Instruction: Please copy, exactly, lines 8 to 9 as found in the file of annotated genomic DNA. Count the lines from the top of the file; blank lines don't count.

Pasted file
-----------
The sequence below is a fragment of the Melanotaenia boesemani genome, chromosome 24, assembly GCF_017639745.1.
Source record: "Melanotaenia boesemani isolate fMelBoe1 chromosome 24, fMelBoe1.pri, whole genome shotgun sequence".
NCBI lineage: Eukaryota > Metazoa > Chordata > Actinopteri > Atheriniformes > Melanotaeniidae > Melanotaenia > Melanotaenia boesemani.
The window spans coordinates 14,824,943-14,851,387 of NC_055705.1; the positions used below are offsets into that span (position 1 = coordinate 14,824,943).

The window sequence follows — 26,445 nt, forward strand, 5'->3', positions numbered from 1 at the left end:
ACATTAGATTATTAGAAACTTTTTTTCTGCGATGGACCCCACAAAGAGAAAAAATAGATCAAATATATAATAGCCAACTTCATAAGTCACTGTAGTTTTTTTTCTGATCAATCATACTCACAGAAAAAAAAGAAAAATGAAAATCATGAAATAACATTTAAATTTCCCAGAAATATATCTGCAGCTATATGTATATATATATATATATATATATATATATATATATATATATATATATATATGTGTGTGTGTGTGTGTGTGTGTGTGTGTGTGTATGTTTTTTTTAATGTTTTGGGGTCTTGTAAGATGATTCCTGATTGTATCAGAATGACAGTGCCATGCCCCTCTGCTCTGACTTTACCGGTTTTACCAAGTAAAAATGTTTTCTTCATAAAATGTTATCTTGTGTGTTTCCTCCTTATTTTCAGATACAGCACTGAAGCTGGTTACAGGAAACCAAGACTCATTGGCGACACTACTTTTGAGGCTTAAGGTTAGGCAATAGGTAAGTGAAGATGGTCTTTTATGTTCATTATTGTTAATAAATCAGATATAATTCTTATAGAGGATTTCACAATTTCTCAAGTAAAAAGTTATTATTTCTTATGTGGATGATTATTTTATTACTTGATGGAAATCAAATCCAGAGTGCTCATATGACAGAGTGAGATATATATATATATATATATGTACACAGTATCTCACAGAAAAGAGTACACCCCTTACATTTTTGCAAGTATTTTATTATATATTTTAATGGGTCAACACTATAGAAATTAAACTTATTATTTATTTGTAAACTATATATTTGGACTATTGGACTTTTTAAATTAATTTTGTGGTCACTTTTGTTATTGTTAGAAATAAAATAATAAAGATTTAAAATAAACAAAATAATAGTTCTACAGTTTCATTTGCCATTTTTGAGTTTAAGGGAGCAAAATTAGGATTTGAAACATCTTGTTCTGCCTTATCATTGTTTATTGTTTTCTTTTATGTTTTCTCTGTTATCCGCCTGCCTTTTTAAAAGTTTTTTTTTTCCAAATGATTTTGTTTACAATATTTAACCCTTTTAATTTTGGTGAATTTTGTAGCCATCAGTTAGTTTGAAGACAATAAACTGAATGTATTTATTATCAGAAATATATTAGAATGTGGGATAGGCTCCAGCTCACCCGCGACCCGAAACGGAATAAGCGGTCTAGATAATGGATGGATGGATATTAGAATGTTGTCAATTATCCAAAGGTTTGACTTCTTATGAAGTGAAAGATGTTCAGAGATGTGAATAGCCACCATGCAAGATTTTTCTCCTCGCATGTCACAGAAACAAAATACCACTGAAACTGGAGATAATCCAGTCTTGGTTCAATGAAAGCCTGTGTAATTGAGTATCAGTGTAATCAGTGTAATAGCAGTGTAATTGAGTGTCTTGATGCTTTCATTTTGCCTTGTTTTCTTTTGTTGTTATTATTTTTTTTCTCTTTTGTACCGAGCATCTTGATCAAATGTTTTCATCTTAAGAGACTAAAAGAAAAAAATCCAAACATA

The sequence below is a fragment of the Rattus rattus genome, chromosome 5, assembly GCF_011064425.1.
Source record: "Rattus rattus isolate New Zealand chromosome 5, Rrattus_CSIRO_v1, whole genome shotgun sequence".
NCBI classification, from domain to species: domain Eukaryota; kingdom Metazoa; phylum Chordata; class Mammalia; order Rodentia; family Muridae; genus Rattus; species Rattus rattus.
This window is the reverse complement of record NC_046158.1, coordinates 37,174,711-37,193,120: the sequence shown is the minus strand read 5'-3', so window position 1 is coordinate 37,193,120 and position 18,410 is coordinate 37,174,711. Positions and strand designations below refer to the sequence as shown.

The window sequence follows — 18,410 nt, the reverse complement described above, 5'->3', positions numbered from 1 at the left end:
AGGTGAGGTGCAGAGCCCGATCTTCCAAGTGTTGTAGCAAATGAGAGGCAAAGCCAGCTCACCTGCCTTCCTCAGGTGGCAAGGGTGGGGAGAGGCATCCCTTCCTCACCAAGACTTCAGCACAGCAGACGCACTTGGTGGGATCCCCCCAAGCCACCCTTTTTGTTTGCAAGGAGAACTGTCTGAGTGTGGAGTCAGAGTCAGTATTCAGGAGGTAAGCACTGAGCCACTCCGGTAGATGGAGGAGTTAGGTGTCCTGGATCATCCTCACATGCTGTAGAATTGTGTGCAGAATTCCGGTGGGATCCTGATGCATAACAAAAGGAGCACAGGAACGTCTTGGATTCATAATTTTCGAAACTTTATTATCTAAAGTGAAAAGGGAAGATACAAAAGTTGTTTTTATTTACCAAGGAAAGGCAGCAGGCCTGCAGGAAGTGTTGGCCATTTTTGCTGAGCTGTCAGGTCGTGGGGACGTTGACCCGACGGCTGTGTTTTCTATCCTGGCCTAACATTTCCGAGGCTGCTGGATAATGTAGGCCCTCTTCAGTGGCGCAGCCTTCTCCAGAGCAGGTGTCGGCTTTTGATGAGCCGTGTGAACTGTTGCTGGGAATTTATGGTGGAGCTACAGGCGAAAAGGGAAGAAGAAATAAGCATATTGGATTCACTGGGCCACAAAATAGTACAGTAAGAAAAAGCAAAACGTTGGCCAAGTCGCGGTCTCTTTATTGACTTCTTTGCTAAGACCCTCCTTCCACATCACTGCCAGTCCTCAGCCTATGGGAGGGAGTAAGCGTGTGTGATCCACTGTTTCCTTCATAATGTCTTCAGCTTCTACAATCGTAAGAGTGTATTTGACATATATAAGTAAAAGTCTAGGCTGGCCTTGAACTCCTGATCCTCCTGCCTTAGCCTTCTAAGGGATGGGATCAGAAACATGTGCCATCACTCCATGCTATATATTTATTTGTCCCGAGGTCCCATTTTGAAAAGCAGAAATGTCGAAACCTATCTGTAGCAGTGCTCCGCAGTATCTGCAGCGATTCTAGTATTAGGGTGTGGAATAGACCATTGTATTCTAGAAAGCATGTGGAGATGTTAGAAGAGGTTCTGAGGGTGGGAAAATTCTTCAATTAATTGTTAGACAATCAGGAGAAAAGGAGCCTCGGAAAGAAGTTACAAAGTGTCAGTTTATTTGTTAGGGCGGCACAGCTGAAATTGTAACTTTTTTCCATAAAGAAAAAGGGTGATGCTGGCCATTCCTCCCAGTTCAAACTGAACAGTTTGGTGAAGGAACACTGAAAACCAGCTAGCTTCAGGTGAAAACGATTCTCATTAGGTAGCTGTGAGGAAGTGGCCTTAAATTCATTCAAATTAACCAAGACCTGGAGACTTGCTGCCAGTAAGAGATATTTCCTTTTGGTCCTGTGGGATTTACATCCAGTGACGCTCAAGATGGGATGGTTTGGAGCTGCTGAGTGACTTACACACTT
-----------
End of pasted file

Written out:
Source record: "Rattus rattus isolate New Zealand chromosome 5, Rrattus_CSIRO_v1, whole genome shotgun sequence".
NCBI classification, from domain to species: domain Eukaryota; kingdom Metazoa; phylum Chordata; class Mammalia; order Rodentia; family Muridae; genus Rattus; species Rattus rattus.